Years ago we had a short encounter with Valencia and we instantly knew that we had to go back some day. In the winter of 2019 we finally had the opportunity to dig deeper into this absolutely amazing city, the third largest in Spain.
When traveling in southern Europe you are pampered with picturesque towns exuding medieval charm, imposing gothic buildings, magnificent churches and cathedrals, impressive squares and exciting ancient history and Valencia is no exception. But what really makes this Spanish metropole something extraordinary and what will make your jaw drop is La Ciudad de las Artes y las Ciencias, The City of Arts and Sciences. A futuristic mirage constructed in the dried out riverbed of the former Turia river.
For centuries the people of Valencia struggled with flooding from the mighty Turia river and after a devastating flood in 1957, that flooded almost three quarters of the city and killed over 60 people, a diversion project was devised. The river was divided in two. During floods the water is diverted southwards along a new course that skirts the city.
After the diversion the city leadership planned for a highway in the old riverbed. But the people of Valencia pushed back and protested the highway proposal under the motto ” The bed of the Turia is ours and we want it green”. Luckily the people won and the City approved legislation to turn the riverbed into a park. A decision that forever changed the city of Valencia.
Today the Turia Gardens wind like a giant
It is possible you should do the almost
At the very end you will be rewarded with the absolutely amazing and stunning Ciudad de las Artes y las Ciencias (CAC).
The CAC is designed by the world-renowned
The complex is made up of the following buildings:
El Palau de las Arts Reina Sofia
When the Valencia Opera House was official opened in 2005 it was the culmination of 14 year’s of work for the architect Calatrava. We find the building to be somewhat of a masterpiece in modern architecture. Walking around this absolutely out of this world futuristic building gave us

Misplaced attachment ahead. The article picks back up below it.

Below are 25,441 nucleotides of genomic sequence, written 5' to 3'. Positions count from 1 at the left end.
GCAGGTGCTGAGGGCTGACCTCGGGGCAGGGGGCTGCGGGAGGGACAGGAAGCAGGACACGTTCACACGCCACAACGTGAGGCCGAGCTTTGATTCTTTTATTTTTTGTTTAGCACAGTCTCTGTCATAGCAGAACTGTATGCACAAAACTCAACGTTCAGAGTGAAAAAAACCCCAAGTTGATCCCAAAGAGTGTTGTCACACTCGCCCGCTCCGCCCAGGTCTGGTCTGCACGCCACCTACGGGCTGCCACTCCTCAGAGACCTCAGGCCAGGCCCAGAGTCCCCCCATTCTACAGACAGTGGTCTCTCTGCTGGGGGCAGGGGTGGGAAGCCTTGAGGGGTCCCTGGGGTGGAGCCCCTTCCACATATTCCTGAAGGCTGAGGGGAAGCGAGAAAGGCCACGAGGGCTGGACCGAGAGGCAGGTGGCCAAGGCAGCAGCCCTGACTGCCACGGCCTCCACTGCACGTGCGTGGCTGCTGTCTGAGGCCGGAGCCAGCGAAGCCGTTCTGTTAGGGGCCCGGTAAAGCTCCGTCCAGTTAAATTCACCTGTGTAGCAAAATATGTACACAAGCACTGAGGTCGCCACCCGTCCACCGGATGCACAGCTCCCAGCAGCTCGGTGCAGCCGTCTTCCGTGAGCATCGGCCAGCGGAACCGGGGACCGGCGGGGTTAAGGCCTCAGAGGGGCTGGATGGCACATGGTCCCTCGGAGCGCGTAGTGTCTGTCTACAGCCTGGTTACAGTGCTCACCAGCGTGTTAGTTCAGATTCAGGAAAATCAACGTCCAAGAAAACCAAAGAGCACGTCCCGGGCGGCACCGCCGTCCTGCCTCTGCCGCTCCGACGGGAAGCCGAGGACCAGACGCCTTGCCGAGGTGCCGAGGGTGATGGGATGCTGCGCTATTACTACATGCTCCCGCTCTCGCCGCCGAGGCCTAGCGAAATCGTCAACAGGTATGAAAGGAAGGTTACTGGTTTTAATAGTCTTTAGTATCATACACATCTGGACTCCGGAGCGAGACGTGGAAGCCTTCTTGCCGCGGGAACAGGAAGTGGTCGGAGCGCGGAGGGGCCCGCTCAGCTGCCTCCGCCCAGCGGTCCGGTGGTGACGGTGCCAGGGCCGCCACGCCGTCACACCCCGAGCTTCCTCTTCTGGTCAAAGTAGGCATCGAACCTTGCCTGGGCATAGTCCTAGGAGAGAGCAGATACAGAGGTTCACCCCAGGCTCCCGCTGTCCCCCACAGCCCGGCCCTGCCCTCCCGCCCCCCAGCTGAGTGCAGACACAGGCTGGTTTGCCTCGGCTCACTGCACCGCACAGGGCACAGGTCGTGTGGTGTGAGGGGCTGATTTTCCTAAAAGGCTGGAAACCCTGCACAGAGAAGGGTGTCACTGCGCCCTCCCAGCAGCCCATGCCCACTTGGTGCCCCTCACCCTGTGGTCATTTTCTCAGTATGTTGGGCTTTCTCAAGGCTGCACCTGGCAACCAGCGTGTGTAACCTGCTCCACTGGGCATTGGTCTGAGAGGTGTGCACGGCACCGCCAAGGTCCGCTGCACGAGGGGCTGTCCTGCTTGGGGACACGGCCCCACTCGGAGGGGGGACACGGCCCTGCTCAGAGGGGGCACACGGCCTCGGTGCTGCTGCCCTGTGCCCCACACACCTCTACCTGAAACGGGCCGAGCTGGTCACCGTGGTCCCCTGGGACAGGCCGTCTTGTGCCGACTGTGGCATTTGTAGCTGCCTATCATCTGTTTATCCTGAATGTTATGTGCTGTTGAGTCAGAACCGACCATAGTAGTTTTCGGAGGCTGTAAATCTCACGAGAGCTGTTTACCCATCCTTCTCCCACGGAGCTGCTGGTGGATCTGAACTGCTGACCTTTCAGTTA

We discussed whether the building resembles a seagoing vessel or a spacecraft. But in fact, Calatrava had a prehistoric giant warrior’s helmet in his mind when designing the building. This stunning iconic construction will no doubt become a symbol of the city of Valencia just as the Opera House has become for Sydney.
The Opera House extends over more than 55,000 square meters and measures more than 70 meters in height. The building holds 4 separate halls and can seat more than 4000 spectators. We recommend you to take one of the very informative guided tours.
The beautiful planetarium and IMAX Cinema is meant to resemble a giant eye. Like the Opera House it is almost like the “Eye of knowledge” floats on a surface of water. The Hemisferic was the first building of the CAC and also designed by Calatrava.
It’s a great and thrilling experience to join in on one of the many different IMAX movies displayed on the 900 square meters large screen.
El Museu de las Ciencies Principe Felipe
This monumental building is an interactive museum of science and resembles the giant skeleton of a whale. This grand building occupies more than 40000 square meters and is currently the largest exhibition space in Spain. The science museum’s main objective is to stimulate curiosity and critical thinking.
Full interactivity is one of the special features. The motto of which is “Forbidden not to touch, not to feel, not to think”. You can easily spend hours in this state of the art museum.
This beautiful building was originally designed as an entrance to CAC. It is 320 meters long, 60 meters wide and 18 meters high. It harbours in its interior an outdoor art gallery with sculptures by contemporary artists and a botanical garden with plants indigenous to Valencia.
Along the central arch of the building, you will find 99 majestic palm trees, planted as a beautiful contrast to the featherlight construction. In summer, one end of the L’Umbracle is converted into a large open-air nightclub. Here you can dance till the early hours and sip ice cold cava and Aqua de Valencia.
The most recent of the buildings in the CAC. Inaugurated in 2009.
The Agora is also designed by Calatrava and is a multifunctional covered space. It can seat a maximum of more than 6000 guests and is designed to hold events such as concerts, performances, exhibitions and international sports performances. These days the construction is undergoing a major renovation.
Exploring day and night
We spend several days wandering and biking through the mesmerizing complex of La Ciudad de las Artes y las Ciencias. We simply couldn’t get enough.
When we thought we had seen it all we discovered something new and exciting. The complex is stunning and breathtaking in daylight but maybe even more, if possible, during night, when all the buildings and the pools are lit
We give the futuristic City of Arts and Science our warmest recommendations.